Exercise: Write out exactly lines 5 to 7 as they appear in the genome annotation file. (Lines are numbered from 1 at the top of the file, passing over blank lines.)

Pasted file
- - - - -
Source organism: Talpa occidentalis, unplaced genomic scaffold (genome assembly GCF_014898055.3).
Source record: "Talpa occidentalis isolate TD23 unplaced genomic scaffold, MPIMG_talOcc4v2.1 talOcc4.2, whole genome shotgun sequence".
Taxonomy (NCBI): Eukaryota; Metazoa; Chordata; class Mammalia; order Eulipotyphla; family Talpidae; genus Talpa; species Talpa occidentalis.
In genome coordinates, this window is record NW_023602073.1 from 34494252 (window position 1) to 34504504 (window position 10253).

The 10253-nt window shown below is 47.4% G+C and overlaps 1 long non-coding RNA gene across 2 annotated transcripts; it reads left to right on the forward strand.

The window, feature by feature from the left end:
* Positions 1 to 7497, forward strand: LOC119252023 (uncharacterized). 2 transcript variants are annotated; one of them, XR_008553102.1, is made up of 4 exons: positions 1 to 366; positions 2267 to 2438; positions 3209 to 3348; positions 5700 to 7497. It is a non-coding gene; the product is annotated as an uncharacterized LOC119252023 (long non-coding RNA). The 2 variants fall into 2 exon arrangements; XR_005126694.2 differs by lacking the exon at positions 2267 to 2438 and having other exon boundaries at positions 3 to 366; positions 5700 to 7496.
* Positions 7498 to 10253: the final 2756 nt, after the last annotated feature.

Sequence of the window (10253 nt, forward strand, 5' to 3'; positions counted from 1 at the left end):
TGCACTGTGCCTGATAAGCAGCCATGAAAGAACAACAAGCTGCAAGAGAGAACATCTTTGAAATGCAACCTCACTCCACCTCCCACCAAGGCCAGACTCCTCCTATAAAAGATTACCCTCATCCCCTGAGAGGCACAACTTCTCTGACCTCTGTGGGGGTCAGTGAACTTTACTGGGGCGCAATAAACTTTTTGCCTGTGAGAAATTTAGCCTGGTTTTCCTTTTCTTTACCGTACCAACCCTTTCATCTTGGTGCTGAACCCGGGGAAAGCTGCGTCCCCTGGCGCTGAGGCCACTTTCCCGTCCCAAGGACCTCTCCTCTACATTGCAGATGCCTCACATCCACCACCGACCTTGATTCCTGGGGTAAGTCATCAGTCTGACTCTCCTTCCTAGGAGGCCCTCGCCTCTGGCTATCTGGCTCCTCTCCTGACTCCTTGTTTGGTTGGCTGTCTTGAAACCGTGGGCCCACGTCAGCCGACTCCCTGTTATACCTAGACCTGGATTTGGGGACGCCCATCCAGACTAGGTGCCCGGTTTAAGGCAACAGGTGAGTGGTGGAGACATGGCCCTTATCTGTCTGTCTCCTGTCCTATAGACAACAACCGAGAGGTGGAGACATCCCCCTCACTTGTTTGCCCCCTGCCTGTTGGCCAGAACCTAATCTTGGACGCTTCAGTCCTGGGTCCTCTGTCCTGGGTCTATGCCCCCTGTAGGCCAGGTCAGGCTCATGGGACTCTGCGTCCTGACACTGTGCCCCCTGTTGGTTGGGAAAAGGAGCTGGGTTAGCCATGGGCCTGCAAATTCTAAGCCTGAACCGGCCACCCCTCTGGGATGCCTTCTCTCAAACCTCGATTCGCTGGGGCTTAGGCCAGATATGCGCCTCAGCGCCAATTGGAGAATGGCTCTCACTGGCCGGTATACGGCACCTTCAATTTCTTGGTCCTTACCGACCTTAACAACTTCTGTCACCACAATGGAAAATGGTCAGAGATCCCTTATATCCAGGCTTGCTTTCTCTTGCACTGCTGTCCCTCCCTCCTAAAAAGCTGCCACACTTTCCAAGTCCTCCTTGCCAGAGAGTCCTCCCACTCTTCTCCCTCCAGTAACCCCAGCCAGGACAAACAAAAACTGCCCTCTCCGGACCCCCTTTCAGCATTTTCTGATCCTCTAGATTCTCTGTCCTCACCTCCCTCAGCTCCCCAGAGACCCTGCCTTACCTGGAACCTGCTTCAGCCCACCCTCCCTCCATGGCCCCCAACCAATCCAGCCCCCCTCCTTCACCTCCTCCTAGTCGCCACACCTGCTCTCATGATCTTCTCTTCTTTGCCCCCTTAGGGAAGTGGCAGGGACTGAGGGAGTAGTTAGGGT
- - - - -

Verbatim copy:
The 10253-nt window shown below is 47.4% G+C and overlaps 1 long non-coding RNA gene across 2 annotated transcripts; it reads left to right on the forward strand.

The window, feature by feature from the left end:
* Positions 1 to 7497, forward strand: LOC119252023 (uncharacterized). 2 transcript variants are annotated; one of them, XR_008553102.1, is made up of 4 exons: positions 1 to 366; positions 2267 to 2438; positions 3209 to 3348; positions 5700 to 7497. It is a non-coding gene; the product is annotated as an uncharacterized LOC119252023 (long non-coding RNA). The 2 variants fall into 2 exon arrangements; XR_005126694.2 differs by lacking the exon at positions 2267 to 2438 and having other exon boundaries at positions 3 to 366; positions 5700 to 7496.